Protocol for the development of a salutogenic intrapartum core outcome set (SIPCOS)
© The Author(s). 2017
Received: 6 December 2016
Accepted: 7 April 2017
Published: 19 April 2017
Maternity intrapartum care research and clinical care more often focus on outcomes that minimise or prevent adverse health rather than on what constitutes positive health and wellbeing (salutogenesis). This was highlighted recently in a systematic review of reviews of intrapartum reported outcomes where only 8% of 1648 individual outcomes, from 102 systematic reviews, were agreed as being salutogenically-focused. Added to this is variation in the outcomes measured in individual studies rendering it very difficult for researchers to synthesise, fully, the evidence from studies on a particular topic. One of the suggested ways to address this is to develop and apply an agreed standardised set of outcomes, known as a ‘core outcome set’ (COS). In this paper we present a protocol for the development of a salutogenic intrapartum COS (SIPCOS) for use in maternity care research and a SIPCOS for measuring in daily intrapartum clinical care.
The study proposes three phases in developing the final SIPCOSs. Phase one, which is complete, involved the conduct of a systematic review of reviews to identify a preliminary list of salutogenically-focused outcomes that had previously been reported in systematic reviews of intrapartum interventions. Sixteen unique salutogenically-focused outcome categories were identified. Phase two will involve prioritising these outcomes, from the perspective of key stakeholders (users of maternity services, clinicians and researchers) by asking them to rate the importance of each outcome for inclusion in the SIPCOSs. A final consensus meeting (phase three) will be held, bringing international stakeholders together to review the preliminary SIPCOSs resulting from the survey and to agree and finalise the final SIPCOSs for use in future maternity care research and daily clinical care.
The expectation in developing the SIPCOSs is that they will be collected and reported in all future studies evaluating intrapartum interventions and measured/recorded in future intrapartum clinical care, as routine, alongside other outcomes also deemed important in the context of the study or clinical scenario. Using the SIPCOSs in this way, will promote and encourage standardised measurements of positive health outcomes in maternity care, into the future.
KeywordsSalutogenic Salutogenesis Core outcome set COS Intrapartum care Maternity research Maternity practice
Maternity care research and practice during labour more often focus on interventions that minimise or prevent adverse health outcomes . Such a risk-reduction/avoidance approach can result in a limited understanding of, or an appreciation for, what constitutes positive health and wellbeing (salutogenesis) in intrapartum care. This was highlighted recently in a systematic review of systematic reviews, which was conducted by some authors of this paper . The review, which was underpinned by Antonovsky’s theoretical framework of what constitutes salutogenesis , sought to identify salutogenically-focused reported outcomes in systematic reviews of intrapartum interventions. While the case for identifying salutogenically-focused outcomes is presented comprehensively in the published review that informs this protocol , in brief, the central argument is predicated on a need to move away from existing risk-avoidance/harm prevention approaches, to maternity care which has health promotion at its core. The review authors further suggest that an emphasis on risk in maternity care has led to increased routine interventions including caesarean section. In capturing only pathological outcomes, or ‘satisfaction’, studies fail to capture the positive added benefits of specific interventions, or lack of interventions. Consequently, understanding the nature and effects of salutogenic outcomes in maternity care is limited. The systematic review of reviews identified 136 (8%) salutogenically-focused outcomes only, from a total of 1648 reported outcomes across 102 intrapartum systematic reviews , further adding to the rationale for this study.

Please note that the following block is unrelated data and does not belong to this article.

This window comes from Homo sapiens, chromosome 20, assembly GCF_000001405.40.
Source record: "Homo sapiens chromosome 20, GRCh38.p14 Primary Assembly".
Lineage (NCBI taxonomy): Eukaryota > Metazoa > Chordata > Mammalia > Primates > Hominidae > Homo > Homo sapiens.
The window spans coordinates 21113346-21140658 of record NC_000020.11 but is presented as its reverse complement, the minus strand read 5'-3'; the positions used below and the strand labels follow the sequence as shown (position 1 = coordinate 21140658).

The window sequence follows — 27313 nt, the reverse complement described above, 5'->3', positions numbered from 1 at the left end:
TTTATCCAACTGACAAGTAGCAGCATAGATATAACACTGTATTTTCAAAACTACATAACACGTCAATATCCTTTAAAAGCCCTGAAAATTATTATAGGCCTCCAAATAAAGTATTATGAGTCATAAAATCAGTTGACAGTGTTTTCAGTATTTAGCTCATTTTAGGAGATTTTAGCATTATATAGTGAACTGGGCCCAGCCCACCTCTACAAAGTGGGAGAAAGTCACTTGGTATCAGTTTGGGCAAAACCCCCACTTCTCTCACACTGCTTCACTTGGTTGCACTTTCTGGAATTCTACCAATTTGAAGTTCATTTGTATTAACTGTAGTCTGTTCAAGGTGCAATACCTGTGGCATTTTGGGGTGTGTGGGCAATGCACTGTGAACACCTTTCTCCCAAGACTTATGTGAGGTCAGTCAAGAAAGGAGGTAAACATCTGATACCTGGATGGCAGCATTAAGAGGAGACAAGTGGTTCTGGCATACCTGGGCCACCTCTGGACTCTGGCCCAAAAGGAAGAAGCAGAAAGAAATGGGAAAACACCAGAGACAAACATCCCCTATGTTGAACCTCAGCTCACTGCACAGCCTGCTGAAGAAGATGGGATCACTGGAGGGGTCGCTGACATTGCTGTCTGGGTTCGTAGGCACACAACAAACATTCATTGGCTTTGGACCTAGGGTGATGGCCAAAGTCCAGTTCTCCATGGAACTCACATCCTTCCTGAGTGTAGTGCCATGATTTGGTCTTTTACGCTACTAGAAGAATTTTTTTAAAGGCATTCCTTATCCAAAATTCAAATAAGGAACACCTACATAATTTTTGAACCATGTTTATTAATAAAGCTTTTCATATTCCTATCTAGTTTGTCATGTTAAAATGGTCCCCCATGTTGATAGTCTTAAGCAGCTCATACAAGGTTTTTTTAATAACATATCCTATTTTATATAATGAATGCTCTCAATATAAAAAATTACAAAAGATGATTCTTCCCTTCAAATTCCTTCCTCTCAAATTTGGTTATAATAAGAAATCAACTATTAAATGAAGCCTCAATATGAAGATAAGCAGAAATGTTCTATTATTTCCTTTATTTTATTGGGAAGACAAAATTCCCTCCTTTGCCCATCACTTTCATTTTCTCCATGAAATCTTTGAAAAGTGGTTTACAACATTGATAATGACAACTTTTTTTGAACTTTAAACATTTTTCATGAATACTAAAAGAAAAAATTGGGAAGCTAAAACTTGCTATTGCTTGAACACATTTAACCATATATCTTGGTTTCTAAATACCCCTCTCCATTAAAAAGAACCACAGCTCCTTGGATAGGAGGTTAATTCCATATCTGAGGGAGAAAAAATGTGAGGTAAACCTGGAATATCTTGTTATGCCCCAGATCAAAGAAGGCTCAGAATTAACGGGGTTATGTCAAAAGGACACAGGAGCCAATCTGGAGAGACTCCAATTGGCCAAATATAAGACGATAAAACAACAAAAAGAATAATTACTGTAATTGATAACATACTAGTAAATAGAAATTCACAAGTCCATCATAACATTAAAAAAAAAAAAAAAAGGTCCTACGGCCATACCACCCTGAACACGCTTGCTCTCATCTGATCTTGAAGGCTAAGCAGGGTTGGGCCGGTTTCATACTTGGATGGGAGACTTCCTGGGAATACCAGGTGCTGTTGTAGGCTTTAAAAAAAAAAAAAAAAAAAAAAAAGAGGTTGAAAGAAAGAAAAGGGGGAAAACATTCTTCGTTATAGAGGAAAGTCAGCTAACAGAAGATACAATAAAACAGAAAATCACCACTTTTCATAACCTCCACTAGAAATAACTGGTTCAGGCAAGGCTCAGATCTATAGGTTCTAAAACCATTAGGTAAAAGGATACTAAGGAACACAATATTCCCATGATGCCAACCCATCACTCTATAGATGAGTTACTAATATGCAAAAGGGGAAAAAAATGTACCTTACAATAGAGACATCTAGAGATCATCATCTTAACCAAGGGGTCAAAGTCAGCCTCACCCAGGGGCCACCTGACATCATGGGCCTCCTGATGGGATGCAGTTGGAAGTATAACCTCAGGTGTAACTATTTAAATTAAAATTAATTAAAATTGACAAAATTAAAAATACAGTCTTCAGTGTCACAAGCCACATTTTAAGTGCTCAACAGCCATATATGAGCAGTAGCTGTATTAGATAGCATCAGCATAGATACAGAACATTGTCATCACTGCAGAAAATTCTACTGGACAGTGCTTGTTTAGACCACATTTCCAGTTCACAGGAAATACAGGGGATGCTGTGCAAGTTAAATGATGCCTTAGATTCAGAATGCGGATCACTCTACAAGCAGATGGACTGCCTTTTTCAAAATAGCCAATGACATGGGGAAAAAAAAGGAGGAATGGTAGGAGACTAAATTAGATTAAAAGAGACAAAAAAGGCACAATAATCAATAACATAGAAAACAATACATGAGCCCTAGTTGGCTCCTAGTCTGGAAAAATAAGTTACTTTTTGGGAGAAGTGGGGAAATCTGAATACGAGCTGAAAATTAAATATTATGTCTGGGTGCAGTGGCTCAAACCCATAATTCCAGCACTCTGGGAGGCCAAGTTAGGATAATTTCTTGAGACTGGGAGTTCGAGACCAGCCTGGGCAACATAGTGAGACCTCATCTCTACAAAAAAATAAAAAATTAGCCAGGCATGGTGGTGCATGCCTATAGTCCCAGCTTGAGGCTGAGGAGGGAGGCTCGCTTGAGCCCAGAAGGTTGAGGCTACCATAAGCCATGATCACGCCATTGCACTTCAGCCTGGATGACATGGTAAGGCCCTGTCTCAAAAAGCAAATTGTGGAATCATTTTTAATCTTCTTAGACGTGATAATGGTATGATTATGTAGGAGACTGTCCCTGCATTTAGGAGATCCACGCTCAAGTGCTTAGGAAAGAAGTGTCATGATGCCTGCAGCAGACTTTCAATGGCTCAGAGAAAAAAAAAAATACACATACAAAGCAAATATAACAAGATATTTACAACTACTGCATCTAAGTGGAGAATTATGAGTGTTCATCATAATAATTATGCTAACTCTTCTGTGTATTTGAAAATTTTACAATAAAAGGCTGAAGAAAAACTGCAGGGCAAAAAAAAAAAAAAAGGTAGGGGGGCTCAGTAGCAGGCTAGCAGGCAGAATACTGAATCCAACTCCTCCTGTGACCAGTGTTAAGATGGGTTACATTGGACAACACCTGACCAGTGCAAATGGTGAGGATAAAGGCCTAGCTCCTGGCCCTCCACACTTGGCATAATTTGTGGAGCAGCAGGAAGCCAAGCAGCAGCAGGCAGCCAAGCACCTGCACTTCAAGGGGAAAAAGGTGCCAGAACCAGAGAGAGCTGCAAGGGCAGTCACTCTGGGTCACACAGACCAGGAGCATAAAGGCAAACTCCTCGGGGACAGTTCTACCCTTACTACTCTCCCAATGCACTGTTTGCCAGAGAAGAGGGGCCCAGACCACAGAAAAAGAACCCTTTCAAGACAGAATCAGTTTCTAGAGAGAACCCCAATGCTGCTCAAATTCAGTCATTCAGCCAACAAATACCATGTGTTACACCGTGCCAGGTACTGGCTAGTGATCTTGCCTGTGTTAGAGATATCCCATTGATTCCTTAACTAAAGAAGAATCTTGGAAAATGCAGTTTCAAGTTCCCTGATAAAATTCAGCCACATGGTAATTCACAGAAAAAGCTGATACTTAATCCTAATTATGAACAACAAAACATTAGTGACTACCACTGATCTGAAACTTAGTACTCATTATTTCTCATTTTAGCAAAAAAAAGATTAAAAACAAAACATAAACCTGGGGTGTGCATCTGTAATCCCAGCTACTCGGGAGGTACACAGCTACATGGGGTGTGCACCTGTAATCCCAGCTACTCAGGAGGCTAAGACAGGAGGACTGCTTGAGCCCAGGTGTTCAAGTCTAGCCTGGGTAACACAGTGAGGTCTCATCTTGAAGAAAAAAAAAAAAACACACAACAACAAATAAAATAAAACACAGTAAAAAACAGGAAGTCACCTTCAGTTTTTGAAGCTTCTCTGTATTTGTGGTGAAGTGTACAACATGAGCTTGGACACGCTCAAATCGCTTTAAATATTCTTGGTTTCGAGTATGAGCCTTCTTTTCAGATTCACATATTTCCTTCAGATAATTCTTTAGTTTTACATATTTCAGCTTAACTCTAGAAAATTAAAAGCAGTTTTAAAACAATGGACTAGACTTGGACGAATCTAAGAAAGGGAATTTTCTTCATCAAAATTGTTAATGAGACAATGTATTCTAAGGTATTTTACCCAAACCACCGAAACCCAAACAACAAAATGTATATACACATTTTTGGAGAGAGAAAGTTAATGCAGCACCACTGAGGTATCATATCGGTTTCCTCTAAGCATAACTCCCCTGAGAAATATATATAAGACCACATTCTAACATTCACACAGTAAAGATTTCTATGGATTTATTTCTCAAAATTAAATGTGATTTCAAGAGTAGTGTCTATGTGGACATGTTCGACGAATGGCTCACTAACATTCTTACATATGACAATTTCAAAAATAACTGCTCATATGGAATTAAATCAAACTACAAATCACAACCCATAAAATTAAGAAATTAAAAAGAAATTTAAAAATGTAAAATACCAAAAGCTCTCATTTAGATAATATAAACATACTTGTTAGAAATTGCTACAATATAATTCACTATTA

Smith et al. 
Downe et al. 
Positive pregnancy experience
Maternal satisfaction with care/experience
Positive labour and birth
Breastfeedinga (e.g. initiation, duration, success)
Controla (perceived/personal control)
Maternal parenting confidence
Maternal self-esteem; Competence
Positive relationship with baby/bonding
Wellbeing (mother/father; psychological/emotional)
Healthy pregnancy/healthy baby
Viewsa (mother’s and/or father’s)
Mobile during labour
Spontaneous Vaginal Birth
Spontaneous rupture of membranes
Maternal perception of pain experienceda
To present a protocol for developing salutogenic intrapartum core outcome sets (SIPCOSs) for use in maternity care research and for measuring and recording in daily maternity care practice.
The SIPCOS will be developed through international collaboration and perspectives. The development process will involve three phases.